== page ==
Â the maximum distortion energy theorem or what's called von Mises Yield Criterion.

Â Now I'm not going to go into the details of the development of the theory.

Â You can do that on your own or take a more advanced class.

Â But this is generally regarded now as the best yield criteria for ductile materials.

Â Better than the the Tresca criterion in most cases.

Â And this states that failure occurs when the strain energy of distortion or

Â the change of shape of the element reaches a critical value.

Â Now when I talk about strain energy that's a concept that again I haven't

Â covered in this course.

Â You would have to cover it in a more advanced course.

Â But alternatively, you can also think of this theory, and

Â it gives the same results as yielding occurring when the sheer

Â stress on what we call an octahedral plane, which is a critical value.

Â And the octahedral.

Â Octahedral plains or

Â any plain whose normal makes equal angles with the three principle axis.

Â And so if you're interested in this, I'd recommend that you look at more

Â advanced discussion of the max distortion energy theorem or

Â the Von Mices Yield Criterion on your own.

Â 4:48

And if you do that you'll find

Â we're just dealing in this course with 2D plane stress.

Â We're going to say that the outer plane stress is equal to zero and so

Â by the maximum distortion energy theory this is equation we'll look at.

Â The failure stress squared is equal to the principle stresses squared-

Â the first principle stress times the second principle stress.

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Okay, and so, now let's wrap up by applying these failure

Â theories to the combined loading example that we did in the last module.

Â This was the loading condition, this was the stress

Â at point a and then we looked at more circle to find and orientation and

Â a prediction of the maximum principles or the principles stresses and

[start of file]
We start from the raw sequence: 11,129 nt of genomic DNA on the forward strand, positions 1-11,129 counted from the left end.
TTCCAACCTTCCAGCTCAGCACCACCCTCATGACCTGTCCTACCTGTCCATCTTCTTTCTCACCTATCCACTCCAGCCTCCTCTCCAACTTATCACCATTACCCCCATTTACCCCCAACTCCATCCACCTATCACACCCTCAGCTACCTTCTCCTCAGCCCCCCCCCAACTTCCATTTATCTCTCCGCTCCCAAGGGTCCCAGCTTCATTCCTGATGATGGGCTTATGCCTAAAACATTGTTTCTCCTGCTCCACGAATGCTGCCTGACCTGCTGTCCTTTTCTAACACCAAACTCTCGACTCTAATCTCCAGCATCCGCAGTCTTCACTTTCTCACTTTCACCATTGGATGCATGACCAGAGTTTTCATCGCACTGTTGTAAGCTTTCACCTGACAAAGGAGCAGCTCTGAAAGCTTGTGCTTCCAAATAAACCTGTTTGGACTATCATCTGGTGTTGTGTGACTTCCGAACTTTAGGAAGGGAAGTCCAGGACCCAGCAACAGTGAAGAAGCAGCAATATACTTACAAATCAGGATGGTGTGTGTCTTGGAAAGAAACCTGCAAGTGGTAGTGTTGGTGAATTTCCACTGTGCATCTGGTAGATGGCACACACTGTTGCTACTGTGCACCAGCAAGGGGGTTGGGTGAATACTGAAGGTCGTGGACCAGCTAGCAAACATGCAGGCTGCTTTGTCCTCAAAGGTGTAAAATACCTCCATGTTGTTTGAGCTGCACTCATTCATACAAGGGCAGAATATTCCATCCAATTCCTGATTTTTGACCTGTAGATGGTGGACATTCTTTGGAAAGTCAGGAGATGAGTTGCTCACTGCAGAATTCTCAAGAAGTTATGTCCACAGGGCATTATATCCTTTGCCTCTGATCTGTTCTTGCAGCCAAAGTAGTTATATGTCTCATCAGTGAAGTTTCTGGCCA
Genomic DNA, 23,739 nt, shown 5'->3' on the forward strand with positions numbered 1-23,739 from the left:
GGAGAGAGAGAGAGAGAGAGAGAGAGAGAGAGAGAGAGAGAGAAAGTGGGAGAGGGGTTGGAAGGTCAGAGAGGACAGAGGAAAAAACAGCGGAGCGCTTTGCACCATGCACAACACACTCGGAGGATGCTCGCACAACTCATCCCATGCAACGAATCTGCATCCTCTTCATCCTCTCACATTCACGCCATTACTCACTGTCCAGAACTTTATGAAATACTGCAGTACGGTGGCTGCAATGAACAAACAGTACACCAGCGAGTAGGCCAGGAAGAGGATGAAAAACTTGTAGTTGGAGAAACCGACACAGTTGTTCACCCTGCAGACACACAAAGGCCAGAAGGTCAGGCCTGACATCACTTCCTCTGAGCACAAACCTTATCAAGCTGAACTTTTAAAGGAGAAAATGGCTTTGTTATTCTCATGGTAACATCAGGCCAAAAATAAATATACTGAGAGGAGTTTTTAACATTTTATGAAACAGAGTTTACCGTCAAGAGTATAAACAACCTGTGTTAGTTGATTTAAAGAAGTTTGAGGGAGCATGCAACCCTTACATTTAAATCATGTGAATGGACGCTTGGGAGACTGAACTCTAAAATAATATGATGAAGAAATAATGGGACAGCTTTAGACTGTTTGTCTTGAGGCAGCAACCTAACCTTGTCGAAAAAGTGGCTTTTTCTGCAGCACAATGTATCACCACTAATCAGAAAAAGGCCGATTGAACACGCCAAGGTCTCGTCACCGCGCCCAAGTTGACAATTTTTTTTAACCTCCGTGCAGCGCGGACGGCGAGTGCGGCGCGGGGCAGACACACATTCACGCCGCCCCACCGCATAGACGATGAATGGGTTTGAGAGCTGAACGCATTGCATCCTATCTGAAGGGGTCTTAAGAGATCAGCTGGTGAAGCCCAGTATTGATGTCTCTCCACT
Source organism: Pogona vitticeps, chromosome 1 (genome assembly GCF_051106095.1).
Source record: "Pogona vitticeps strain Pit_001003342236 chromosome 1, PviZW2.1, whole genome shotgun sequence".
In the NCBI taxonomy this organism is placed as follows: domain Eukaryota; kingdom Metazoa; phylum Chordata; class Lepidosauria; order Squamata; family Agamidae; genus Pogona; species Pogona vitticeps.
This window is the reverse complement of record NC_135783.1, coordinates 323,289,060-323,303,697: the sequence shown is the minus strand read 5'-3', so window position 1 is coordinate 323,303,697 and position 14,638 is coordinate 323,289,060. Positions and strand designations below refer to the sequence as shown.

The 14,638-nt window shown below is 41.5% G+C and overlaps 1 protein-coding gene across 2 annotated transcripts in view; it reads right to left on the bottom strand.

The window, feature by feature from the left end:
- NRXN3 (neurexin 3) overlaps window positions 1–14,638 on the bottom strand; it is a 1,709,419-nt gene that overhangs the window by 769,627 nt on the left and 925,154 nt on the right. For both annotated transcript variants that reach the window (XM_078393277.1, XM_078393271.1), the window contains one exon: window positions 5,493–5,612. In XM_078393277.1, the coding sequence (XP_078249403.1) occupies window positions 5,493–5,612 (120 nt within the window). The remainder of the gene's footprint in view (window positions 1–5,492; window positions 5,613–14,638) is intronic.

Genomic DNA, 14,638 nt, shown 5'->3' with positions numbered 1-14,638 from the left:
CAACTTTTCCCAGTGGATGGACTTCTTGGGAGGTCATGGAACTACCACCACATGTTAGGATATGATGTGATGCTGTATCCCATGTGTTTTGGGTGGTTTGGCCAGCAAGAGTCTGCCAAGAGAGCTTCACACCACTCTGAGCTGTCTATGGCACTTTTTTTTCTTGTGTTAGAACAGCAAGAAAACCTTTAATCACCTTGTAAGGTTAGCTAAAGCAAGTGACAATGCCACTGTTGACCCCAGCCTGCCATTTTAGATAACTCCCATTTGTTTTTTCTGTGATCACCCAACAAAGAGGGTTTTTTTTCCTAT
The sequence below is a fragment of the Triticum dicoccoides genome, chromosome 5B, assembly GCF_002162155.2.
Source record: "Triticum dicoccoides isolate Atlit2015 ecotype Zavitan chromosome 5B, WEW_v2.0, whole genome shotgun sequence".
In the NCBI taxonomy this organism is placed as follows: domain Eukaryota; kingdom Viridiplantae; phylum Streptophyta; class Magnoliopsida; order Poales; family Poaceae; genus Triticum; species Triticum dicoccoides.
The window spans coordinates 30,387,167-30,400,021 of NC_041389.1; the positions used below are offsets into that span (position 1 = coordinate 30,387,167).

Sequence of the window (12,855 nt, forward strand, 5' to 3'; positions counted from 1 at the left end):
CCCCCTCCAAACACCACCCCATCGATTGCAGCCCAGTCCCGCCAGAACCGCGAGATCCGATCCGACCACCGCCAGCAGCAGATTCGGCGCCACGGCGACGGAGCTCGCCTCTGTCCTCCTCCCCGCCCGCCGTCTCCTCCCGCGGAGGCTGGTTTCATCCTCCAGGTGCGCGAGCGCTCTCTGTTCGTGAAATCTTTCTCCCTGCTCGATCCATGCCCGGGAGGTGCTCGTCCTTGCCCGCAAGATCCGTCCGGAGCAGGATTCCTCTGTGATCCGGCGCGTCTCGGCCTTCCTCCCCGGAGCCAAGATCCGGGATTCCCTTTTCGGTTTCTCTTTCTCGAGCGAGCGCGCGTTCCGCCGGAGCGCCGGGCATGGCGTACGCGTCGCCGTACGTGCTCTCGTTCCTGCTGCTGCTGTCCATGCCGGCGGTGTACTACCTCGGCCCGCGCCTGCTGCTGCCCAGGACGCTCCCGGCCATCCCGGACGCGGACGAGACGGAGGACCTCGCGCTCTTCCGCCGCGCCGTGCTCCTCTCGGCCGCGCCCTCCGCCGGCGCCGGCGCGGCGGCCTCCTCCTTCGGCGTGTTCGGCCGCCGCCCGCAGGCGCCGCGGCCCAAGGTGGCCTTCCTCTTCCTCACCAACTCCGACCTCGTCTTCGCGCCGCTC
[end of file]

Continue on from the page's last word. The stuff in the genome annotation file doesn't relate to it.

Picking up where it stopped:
Â the maximum in plain share stress shown here, and so there are those values.

Â If we were using the various failure theories, let's see what we would say.

Â For the maximum normal stress theory, our maximum normal stress in nine point one

Â two mega pascals in tension and that would be, need to be,

Â less than or equal to what we defined as the normal stress in failure.

Â 6:05

For the maximum sheer stress theory, in this case we found the maximum

Â sheer stress for this complex loading was 4.79 mega Pascals, and

Â that would need to be less than the failure sheer stress as defined earlier.

Â Or, not earlier, but as defined for whatever material you're using and

Â then finally for maximum energy, distortion energy

Â theory I'm going to use that formula that I just showed on the last slide.

Â I'll put the values in and I find out that it ends up being nine,

Â there should be an equal sign here, and this is sigma failure

Â 6:48

and it's equal to the square root of these values, and I've put those in.

Â You find that the calculated stress for this theory must be less than,

Â which is 9.36 must be less than or equal to whatever the failure.

Â Our yield stress is, if yield is the definition of failure, for

Â the material that you're using.

Â And so, that's a good over view of the theories of failure.

Â >> [NOISE]

Â